Decoding and Disclosure in Students-as-Partners Research: A Case Study of the Political Science Literature Review

Mary Rouse, Julie Phillips, Rachel Mehaffey, Susannah McGowan, Peter Felten

Abstract


The Decoding the Disciplines (DtD) methodology has been used to study bottlenecks to student learning in a range of disciplines. The DtD interview process involves conversations between faculty regarding disciplinary practices. This article analyzes the use of the DtD approach in a student-faculty partnership to explore questions about disciplinary learning in political science. The research team compared how faculty and two cohorts of undergraduates decode a specific disciplinary bottleneck—the task of writing a literature review in political science. Results from the interviews reveal fundamental differences in how faculty and undergraduates conduct literature reviews in this discipline, including a troubling disjuncture as undergraduates become more expert in this process. Because the research team included both students and faculty, we also explore issues of disclosure and power in student-faculty partnerships in SoTL research.

Keywords


Student partnerships, decoding the disciplines, political science, literature reviews, SoTL

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References


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DOI: https://doi.org/10.15173/ijsap.v1i1.3061


Mary Rouse
At the time of this research, Mary was a fourth year political science student at Elon University. After graduating in May 2015, she spent a Fulbright year in the United Kingdom obtaining her MSc. She now works as a special assistant at the Atlantic Council, a think tank in Washington, D.C.
United States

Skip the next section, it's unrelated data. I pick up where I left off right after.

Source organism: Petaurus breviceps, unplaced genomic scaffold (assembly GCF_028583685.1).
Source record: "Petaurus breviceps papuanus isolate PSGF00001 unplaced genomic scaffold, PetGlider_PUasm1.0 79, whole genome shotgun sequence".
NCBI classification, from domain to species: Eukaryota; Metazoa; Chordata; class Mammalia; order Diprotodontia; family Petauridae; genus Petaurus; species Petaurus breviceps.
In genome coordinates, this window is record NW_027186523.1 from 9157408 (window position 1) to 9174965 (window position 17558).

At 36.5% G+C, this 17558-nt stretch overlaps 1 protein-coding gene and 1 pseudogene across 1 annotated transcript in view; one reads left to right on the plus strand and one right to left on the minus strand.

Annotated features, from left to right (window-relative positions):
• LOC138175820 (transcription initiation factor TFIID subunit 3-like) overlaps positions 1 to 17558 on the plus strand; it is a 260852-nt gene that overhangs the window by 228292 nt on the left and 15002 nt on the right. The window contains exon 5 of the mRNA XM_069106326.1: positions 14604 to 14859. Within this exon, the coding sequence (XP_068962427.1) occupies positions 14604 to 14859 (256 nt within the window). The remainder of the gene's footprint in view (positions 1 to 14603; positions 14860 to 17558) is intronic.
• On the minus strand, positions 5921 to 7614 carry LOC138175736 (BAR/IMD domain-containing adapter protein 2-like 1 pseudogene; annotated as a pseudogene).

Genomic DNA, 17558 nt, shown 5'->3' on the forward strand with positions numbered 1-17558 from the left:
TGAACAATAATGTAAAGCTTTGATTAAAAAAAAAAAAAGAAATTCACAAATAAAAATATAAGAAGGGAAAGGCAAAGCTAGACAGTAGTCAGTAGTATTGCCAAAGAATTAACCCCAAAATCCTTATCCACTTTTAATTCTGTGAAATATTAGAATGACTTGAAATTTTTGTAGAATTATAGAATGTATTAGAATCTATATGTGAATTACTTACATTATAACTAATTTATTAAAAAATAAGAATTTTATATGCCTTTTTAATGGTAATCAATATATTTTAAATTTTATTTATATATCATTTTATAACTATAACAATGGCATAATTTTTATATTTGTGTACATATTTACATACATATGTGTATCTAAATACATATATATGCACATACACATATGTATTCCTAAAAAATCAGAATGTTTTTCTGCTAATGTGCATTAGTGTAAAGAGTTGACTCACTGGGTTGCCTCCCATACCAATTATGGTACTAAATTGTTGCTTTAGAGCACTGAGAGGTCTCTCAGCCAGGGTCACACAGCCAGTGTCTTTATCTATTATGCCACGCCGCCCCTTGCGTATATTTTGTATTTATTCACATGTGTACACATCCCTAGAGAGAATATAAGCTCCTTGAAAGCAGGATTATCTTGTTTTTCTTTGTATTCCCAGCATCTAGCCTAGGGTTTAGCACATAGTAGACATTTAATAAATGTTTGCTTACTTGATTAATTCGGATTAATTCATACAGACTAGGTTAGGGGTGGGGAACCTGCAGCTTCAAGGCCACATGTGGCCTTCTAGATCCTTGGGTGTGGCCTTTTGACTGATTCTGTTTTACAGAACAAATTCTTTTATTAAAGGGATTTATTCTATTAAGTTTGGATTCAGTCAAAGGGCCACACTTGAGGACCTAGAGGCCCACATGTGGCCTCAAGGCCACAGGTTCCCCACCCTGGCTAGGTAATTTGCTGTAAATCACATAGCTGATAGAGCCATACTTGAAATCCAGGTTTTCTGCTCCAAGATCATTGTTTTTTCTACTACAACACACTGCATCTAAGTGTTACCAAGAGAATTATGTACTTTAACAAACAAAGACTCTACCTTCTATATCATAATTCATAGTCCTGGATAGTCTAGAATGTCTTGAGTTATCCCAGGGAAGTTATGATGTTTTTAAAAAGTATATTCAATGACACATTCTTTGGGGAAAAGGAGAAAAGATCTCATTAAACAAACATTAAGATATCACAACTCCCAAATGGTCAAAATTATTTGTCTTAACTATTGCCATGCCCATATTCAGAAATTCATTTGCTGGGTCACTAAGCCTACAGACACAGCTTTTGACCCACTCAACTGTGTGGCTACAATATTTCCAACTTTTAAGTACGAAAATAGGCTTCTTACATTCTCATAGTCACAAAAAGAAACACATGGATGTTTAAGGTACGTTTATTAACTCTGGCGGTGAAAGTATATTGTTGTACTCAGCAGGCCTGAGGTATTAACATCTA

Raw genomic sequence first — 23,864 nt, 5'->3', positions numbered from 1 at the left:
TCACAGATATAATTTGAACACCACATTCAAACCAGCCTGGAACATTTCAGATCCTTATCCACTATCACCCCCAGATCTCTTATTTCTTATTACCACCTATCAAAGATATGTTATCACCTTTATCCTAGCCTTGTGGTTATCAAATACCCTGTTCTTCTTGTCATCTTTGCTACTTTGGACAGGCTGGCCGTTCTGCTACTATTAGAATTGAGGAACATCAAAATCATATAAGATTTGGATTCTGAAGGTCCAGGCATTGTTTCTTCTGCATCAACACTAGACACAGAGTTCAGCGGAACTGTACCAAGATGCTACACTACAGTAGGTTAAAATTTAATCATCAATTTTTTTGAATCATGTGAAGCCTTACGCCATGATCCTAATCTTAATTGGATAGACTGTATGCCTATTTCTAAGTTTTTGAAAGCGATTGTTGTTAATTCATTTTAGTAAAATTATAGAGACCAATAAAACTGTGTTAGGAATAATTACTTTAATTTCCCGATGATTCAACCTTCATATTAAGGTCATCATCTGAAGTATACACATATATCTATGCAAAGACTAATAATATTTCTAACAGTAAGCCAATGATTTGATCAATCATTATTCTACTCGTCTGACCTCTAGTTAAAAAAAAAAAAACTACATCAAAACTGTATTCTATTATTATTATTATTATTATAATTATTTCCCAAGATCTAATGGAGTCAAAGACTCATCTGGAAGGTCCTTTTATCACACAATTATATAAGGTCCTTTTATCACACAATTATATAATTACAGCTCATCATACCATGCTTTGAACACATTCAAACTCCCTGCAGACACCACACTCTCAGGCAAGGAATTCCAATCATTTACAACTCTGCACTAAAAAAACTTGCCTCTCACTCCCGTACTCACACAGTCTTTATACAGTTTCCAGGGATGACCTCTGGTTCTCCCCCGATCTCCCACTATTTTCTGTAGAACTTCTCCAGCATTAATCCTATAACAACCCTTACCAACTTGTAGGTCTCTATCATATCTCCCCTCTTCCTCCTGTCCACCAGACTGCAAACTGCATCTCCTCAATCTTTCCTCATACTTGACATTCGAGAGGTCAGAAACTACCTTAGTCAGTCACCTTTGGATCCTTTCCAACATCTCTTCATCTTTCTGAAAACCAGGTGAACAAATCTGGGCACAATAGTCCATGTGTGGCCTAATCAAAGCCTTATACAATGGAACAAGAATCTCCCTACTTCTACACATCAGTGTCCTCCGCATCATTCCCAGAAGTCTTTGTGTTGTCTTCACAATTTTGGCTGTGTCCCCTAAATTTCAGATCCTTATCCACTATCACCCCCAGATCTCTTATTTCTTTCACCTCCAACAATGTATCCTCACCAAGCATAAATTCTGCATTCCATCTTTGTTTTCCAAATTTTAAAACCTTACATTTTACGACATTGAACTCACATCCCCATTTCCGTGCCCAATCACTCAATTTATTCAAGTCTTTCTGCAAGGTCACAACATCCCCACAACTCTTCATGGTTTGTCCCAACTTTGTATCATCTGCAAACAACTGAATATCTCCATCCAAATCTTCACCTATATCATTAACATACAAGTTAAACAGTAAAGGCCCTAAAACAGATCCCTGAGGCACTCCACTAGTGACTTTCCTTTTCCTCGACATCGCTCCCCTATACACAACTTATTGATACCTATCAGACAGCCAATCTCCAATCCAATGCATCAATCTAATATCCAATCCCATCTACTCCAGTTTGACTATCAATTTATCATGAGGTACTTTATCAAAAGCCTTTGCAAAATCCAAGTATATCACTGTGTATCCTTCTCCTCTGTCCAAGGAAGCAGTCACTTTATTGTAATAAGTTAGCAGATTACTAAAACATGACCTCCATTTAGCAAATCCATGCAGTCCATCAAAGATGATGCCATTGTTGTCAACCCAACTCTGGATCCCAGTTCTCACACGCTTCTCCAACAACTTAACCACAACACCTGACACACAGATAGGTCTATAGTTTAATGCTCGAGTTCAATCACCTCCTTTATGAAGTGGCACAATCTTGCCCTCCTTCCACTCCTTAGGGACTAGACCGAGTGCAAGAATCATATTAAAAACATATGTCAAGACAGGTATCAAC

Julie Phillips
At the time of this research, Julie was a fourth year history student at Elon University. She is currently a juris doctor candidate at William & Mary Law School in Williamsburg, VA.
United States

Rachel Mehaffey
At the time of this research, Rachel was a fourth year undergraduate at Elon University majoring in dance performance and choreography. Since graduation she has worked as a professional dancer, actor, and choreographer.
United States

Susannah McGowan
King’s Learning Institute, King’s College London, London, UK
United Kingdom

Dr Susannah McGowanis a Teaching Fellow in the King’s Learning Institute at King’s College London. Prior to this position she worked at the University College London Arena Centre for Research-Based Education and the Center for New Designs in Learning and Scholarship at Georgetown University. Her research interests include fostering engagement in educational development, digital learning and the scholarship of teaching and learning.

Peter Felten
Elon University
United States

Peter Felten is assistant provost for teaching and learning, executive director of the Center for Engaged Learning and the Center for the Advancement of Teaching and Learning, and professor of history.  His recent publications include the co-authored books Transforming Students: Fulfilling the Promise of Higher Education (Johns Hopkins University Press, 2014) and Engaging Students as Partners in Learning and Teaching (Jossey-Bass, 2014). From 2010-2011, he served as president of the POD Network, and in 2015-2016 he is president-elect of the International Society for the Scholarship of Teaching and Learning. He also is a co-editor of the International Journal for Academic Development.